Getting Back To The Gym: What To Expect

Gyms are set to reopen this weekend, and many of us are itching to get back to working out. For those of us who don’t have the space or equipment they usually like to work out with, the Covid19 crisis has meant we have had to adapt our routines or meant we have stopped working out altogether. However, not only is it important to be safe when going back to the gym to stop the spread of the virus, but it’s also important to protect your body against injury by going in too hard, too fast.

Some of us started lockdown working out furiously at home, going for runs and taking part in daily online workouts. But many of us have fallen off the wagon. The Gym Group found that at the start of lockdown, 26% of their members were finding other ways to exercise daily, but that fell to 14% as the weeks went on. For all our best intentions to stay active, many of us let is fall by the wayside and became more inactive as the weeks went on and we settled into the new normal. As much as we may be dying to get back to the gym, our body and muscles might not be quite as prepared for it. So how can we make sure working out doesn’t result in an injury that puts as back stuck in our houses?

Start Slow

No matter how many times you visited the gym before lockdown, or if you feel your level of fitness hasn’t changed, it’s important not to just start where you left off. Even if you have been working out, you may not have been working out to the same level, or using different muscle groups. It’s important to start with steady cardio exercise to test your fitness before you throw yourself back in. Gradually push the intensity and spend longer times at the gym, rather than committing to a 2 hour session straight away.

Try to set your expectations low. If you have been inactive during lockdown, you would expect to lose about 5% of your fitness per week, leading to a 50% drop. This doesn’t just mean adjusting your workout, but also not committing to working out every day even if you used to. Make sure you schedule in recovery days. If you are going from nothing, to working out again, try to just start with 2 days a week. If you have been relatively active, start at 3 – 4 times a week.

Arrive in your gym clothes and take sanitising wipes

The governments advice is that we should arrive ready to go. If possible, we should change and shower at home, as changing rooms will be open but should only be used if necessary, such as for swimmers.

Most gyms will be cleaning equipment regularly, but many will be providing wipes and gels to sanitise yourself. To be extra careful, try to sanitise everything you have used and not just wipe it down with a towel.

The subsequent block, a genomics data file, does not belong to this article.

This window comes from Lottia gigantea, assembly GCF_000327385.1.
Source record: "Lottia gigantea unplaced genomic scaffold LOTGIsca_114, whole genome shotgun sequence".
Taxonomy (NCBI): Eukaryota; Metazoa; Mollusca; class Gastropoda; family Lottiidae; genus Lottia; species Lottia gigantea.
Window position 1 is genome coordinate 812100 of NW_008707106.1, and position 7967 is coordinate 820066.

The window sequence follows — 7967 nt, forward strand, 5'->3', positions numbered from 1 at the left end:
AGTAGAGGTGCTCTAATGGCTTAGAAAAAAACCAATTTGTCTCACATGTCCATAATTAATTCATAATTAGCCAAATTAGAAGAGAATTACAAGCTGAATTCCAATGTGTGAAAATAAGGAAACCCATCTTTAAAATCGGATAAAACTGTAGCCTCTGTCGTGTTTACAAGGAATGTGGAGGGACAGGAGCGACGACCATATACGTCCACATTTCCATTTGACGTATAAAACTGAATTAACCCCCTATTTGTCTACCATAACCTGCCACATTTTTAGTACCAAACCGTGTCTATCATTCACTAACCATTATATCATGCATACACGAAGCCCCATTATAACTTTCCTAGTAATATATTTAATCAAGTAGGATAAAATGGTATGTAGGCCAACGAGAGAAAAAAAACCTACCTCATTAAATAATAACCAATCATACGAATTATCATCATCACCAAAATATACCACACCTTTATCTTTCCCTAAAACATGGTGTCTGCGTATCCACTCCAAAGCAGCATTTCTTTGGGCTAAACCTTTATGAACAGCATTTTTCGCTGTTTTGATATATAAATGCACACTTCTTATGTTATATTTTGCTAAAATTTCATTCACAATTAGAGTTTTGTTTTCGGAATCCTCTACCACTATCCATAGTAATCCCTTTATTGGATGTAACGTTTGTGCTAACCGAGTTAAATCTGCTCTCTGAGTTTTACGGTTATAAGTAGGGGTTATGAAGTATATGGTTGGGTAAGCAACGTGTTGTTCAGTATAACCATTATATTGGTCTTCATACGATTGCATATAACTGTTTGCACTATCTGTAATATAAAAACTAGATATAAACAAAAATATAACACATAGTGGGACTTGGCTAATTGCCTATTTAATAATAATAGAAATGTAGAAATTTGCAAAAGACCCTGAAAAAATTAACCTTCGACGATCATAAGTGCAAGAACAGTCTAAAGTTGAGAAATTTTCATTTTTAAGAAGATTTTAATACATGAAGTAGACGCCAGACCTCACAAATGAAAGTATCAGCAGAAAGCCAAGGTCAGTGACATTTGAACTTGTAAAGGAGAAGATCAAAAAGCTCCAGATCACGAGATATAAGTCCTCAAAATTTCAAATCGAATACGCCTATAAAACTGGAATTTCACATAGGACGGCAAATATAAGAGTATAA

Reduce your weights

Levels of lean muscle mass can decline drastically in just two weeks, so it takes time to build this back up. Your joints and tensions will also be weaker which makes you prone to injury. If you usually do weights, reduce your usual weight levels by 20% if you have been doing some strength training during lockdown, and 30% if you have been inactive.

You may have also lost some of your usual technique if you have been taking time away from weights over lockdown, so your muscles will need to be reprogrammed. Getting your technique back could take anything from 2-6 weeks. It is best to use resistance machines instead of free weights whilst you build back up.

Expect shorter opening hours and a different layout

In accordance with government guidelines, classes will likely be shortened so there is more time to clean between sessions. Class sizes will also be reduced to ensure social distancing so there will be less availability. Some gyms may also be using a booking system to make sure they don’t go over capacity.

Many gyms will have changed their layout to ensure they can keep everyone far apart with suitable margin for circulation or one-way routes. Treadmills and cross trainers will have to face walls to reduce potential spread.

Even if you have been training at home, it’s still important to stretch, take care and expect that you will be sore and need to rest. At times like this, it’s even more important to take care of ourselves, and the health of the people we share the gyms with by socially distancing and keeping everything sanitised!



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